As the first round of the Ukrainian presidential election approaches, hostility is really starting to come out of the woodwork and smacked Yanukovych in the face. After fellow candidate Viktor Yanukovych refused to join her in a televised debate, current Prime Minister Yulia Tymoshenko threw out some real fighting words:

"I cannot but take your refusal to hold open honest discussions as other than common cowardice...If you don't think you have the brains and political experience to take part in televised debates, you should admit that you are not ready to lead the country, rule it or represent it in the world."

Oh snap! Yanukovich's reply? 10 paces, pistols, and a meeting at the old oak tree? Too much to hope for.

Instead, he told a crowd that: "Yulia Tymoshenko has begun imitating Russian Prime Minister Vladimir Putin and thinks she will benefit from that " (subtext here "Damn! Why didn't I think to try that). All I can say is if Yulia takes Putin imitation to the next level and begins appearing topless riding a horse bareback while hunting large game I'm not sure Yanukovich can compete with that...it's awful cold out....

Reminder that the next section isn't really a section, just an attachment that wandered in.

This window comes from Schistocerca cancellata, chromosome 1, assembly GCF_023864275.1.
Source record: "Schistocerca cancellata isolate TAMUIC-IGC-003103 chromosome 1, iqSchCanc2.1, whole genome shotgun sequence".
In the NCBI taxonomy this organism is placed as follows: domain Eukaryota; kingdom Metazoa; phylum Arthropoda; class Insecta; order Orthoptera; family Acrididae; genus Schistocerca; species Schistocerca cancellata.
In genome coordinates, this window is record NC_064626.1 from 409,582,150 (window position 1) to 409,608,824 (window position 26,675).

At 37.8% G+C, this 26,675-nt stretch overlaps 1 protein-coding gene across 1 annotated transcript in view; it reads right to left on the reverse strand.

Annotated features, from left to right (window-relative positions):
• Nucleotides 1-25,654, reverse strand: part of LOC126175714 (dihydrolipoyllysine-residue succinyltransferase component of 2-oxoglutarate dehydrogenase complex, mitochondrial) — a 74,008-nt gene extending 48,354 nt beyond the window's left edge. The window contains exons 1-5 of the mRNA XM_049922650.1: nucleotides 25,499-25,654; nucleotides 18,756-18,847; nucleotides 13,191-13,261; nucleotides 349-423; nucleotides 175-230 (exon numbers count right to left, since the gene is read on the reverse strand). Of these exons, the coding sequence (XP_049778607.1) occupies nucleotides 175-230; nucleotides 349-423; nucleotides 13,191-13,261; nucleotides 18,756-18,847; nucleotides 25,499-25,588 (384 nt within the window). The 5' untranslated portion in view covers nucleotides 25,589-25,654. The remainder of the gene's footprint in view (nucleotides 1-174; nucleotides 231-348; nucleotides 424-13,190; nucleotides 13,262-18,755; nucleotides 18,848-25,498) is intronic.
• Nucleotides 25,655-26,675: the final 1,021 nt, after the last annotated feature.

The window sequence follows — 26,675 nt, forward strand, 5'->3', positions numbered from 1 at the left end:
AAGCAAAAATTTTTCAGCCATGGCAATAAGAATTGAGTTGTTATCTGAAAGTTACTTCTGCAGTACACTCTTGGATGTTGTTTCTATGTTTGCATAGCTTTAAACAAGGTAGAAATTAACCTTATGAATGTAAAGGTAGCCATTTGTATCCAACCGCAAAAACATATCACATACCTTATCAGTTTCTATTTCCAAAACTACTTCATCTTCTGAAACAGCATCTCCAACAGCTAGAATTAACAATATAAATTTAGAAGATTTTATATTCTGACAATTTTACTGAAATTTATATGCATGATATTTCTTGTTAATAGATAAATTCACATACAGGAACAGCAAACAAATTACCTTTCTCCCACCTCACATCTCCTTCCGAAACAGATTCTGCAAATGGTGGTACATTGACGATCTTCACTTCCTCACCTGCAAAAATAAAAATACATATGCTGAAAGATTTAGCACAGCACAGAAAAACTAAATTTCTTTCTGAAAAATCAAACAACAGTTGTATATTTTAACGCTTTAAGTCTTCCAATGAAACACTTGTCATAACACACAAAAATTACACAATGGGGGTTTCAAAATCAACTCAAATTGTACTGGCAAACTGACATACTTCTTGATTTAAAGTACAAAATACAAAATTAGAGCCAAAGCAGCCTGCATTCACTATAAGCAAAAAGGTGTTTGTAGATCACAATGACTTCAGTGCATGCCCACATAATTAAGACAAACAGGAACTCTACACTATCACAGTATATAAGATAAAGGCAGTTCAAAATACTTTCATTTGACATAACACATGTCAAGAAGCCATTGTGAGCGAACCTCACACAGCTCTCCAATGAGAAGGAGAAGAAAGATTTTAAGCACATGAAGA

Was Princess Leia Russian?

Calm down nerds, she’s still from Alderaan.

However, we couldn’t help but notice a similarity in this costume photo from Maurice Maeterlinck’s 1908 play “The Blue Bird.” It premiered at the Moscow Art Theatre and went on to inspire five film adaptations and a Japanese cartoon series in the 1980s. The actress is Maria Germanova.

Princess Leia, eat your heart out.

(Thanks to jamesgrassick & TYWNIWDBI.)

Run Nikica, Run!

What happens when Nikica, an 11-year-old hippo at the Montenegro zoo, escapes from her enclosure? Hilarity, of course:
"When I got out from my house to feed my cow, I saw a hippo standing in front of the stall," said villager Nikola Radovic. "I thought I was going mad."
Since the flood waters which facilited her escape have yet to recede, zoo owner Dragan Pejovic has decided to allow Nikica an extended stay in the village.

Let's hope the cows don't mind.

(Big thanks to Igor for sending this along.)

Boyko Borisov: Quote Machine

In cased you missed it, The Economist has a profile on our favorite Bulgarian Prime Minister’s penchant for saying what’s on his mind ("Foot in Mouth").